Rose Mallee (Eucalyptus rhodantha) is listed as Vulnerable under the Commonwealth Environment Protection and Biodiversity Conservation Act 1999 (EPBC Act). It is also listed as Declared Rare Flora under the Western Australian Wildlife Conservation Act 1950.
The Rose Mallee is endemic to the Moora district in Western Australia. In 2006, there were 15 known populations of the species located between Watheroo and Three Springs. The four most northern populations were scattered over 11 kilometres west and south-west of Three Springs, while the 11 southern populations were distributed over several kilometres near Watheroo.
The Rose Mallee is a low spreading mallee growing up to 4m high, with smooth, greyish-brown bark and whitish-grey branches. The leaf is round to heart-shaped and usually pointed at the tip. The leaf size is 8cm long by 8cm wide, and it has a distinctive blue-grey colour. The leaves lack petioles (stalks) and are usually arranged in opposite pairs, often clasping the stems. The flower buds are grey, and the staminous flowers (flowers with a profusion of showy stamens) are large, growing up to 7.5 cm in breadth. The flowers are bright red although in some rare occasions they are found to be creamy yellow to white. They are borne on long thick peduncles up to 3.5cm long and are usually solitary but may have up to three flowers per inflorescence. The capsules (fruits) are woody, hemispherical to top-shaped, and grow up to 3cm long by 5.5cm wide with protruding valves. The dark brown seeds are winged. Flowering begins from July/September through until December/January.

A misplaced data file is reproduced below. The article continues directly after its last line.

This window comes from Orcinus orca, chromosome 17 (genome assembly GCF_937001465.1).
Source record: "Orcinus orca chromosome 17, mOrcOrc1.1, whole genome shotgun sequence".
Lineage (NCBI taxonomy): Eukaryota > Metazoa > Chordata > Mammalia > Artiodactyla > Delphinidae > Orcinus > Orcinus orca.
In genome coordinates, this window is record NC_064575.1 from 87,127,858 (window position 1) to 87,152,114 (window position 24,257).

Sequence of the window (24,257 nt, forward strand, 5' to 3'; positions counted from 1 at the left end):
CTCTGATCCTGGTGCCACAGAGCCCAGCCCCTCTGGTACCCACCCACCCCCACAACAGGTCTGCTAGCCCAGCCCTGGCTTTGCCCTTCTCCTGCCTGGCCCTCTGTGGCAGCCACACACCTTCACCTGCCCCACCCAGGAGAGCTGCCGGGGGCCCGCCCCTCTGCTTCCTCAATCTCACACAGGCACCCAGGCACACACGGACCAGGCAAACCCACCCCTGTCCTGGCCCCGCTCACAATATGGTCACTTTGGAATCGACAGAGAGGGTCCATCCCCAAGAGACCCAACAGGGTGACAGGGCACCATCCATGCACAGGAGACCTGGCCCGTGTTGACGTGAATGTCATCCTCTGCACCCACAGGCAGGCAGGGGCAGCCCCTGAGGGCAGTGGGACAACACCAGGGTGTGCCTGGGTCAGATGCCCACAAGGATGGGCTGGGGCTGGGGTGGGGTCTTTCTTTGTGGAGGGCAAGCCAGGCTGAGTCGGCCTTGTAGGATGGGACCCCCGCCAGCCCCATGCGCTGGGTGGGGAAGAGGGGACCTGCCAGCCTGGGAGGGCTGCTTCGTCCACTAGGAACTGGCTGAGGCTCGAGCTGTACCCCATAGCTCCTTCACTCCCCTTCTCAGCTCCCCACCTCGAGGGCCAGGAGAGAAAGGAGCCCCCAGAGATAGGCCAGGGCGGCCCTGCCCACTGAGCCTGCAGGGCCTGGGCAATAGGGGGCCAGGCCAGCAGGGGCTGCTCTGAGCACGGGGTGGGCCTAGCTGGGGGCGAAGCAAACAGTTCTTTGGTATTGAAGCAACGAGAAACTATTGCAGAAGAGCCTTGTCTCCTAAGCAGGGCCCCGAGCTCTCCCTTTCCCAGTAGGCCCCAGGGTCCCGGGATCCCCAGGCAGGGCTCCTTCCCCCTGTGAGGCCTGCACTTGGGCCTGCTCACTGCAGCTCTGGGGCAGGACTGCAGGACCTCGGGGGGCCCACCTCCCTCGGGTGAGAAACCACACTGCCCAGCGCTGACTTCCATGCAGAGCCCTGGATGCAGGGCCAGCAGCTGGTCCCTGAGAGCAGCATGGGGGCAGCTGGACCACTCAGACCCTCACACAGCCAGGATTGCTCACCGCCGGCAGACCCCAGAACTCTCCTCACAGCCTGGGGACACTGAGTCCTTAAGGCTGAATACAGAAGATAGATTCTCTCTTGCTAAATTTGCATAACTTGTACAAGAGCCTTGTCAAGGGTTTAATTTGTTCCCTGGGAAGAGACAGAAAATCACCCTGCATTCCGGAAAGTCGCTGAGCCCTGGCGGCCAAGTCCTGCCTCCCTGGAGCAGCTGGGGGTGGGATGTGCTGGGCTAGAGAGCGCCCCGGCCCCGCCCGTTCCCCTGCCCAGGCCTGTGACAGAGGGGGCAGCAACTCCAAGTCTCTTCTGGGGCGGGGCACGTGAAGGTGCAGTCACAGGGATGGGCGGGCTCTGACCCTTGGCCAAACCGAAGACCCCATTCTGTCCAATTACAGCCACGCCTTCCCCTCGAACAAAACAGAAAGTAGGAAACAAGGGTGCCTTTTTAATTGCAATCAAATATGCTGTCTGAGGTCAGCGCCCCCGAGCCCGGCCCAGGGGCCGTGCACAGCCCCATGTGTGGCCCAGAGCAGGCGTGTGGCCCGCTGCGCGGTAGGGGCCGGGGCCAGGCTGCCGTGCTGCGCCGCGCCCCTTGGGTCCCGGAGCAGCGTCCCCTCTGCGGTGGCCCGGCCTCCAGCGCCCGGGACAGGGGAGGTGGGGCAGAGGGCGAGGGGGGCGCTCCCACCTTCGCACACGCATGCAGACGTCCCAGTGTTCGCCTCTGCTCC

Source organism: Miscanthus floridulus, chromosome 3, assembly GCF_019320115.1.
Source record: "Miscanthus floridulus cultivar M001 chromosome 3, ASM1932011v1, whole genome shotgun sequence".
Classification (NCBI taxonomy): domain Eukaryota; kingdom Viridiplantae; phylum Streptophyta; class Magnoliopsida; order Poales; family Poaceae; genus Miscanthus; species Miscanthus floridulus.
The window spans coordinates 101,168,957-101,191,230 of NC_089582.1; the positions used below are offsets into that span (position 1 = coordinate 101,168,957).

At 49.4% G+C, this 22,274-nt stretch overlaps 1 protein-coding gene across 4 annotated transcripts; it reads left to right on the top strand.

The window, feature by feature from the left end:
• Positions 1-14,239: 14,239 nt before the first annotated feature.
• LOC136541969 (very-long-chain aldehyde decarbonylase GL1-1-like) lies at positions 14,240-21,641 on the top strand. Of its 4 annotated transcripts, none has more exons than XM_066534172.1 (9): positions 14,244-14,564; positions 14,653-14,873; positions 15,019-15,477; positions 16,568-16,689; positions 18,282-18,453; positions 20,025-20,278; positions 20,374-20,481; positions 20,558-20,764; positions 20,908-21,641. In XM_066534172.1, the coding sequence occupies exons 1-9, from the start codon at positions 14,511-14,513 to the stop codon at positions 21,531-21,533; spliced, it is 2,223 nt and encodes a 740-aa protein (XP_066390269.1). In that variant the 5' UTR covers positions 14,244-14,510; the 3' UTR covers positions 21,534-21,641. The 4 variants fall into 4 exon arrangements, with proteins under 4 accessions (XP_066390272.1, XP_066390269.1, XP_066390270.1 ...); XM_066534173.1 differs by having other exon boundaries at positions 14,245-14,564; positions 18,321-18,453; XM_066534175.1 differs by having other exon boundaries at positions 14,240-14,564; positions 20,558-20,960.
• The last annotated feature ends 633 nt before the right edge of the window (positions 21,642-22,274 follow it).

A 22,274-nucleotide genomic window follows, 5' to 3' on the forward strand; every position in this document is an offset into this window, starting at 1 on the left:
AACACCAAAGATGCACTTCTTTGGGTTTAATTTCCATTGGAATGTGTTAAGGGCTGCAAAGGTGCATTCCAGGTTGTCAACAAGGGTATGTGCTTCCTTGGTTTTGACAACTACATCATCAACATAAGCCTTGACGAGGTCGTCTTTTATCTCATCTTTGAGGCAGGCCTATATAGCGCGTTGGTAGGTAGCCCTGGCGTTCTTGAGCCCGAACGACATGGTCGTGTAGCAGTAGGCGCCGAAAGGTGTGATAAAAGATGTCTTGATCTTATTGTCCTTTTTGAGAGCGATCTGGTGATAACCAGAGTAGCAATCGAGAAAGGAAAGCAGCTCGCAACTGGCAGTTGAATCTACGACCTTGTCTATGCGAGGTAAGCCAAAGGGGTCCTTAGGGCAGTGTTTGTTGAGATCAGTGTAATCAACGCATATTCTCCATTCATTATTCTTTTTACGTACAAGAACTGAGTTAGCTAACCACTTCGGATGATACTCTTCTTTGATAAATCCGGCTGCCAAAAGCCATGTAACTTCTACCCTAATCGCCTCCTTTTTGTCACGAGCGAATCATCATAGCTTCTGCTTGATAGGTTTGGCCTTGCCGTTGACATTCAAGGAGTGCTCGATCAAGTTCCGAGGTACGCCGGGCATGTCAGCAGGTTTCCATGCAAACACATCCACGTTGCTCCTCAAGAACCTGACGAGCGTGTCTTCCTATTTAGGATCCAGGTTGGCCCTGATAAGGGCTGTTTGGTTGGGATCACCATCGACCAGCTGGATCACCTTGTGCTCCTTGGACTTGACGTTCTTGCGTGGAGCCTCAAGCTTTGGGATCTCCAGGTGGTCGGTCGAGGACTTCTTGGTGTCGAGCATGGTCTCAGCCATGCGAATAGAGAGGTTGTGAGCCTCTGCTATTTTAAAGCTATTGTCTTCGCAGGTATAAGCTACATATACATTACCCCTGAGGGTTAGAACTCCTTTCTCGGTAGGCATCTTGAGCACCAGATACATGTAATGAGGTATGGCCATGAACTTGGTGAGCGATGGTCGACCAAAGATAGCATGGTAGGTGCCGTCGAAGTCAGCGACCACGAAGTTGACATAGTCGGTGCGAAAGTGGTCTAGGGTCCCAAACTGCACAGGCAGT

The Rose Mallee grows on grey sandy to sandy loam soils, often with some gravel content, and over laterite in flat or slightly undulating country and hillslopes. The larger subpopulations occur in relatively undisturbed heath communities that are dominated by a range of shrubs including Ashby’s Banksia (Banksia ashbyi), One-sided Bottlebrush (Calothamnus quadrifidus), Prickly Poison (Gastrolobium spinosum), Two-leaf Hakea (Hakea trifurcata), Furrowed Hakea (Hakea sulcata), Flame Grevillea (Grevillea eriostachya) and various wattles (Acacia spp.). Most subpopulations are found in remnant bushland on private land, with some plants also occurring as scattered individuals in otherwise cleared and cropped paddocks and narrow degraded road reserves.
The main threats to the Rose Mallee are from past clearing of vegetation, mainly for agriculture; road, track and firebreak maintenance activities; uncontrolled fire; and competition from invasive weeds. Potential threats to the species are chemical spray drift from adjacent agricultural land, and increasing surface soil salinity; and altered fire regimes.
Information Source: Government of Australia, Department of Environment; and Department of Biodiversity, Conservation & Attractions, Western Australia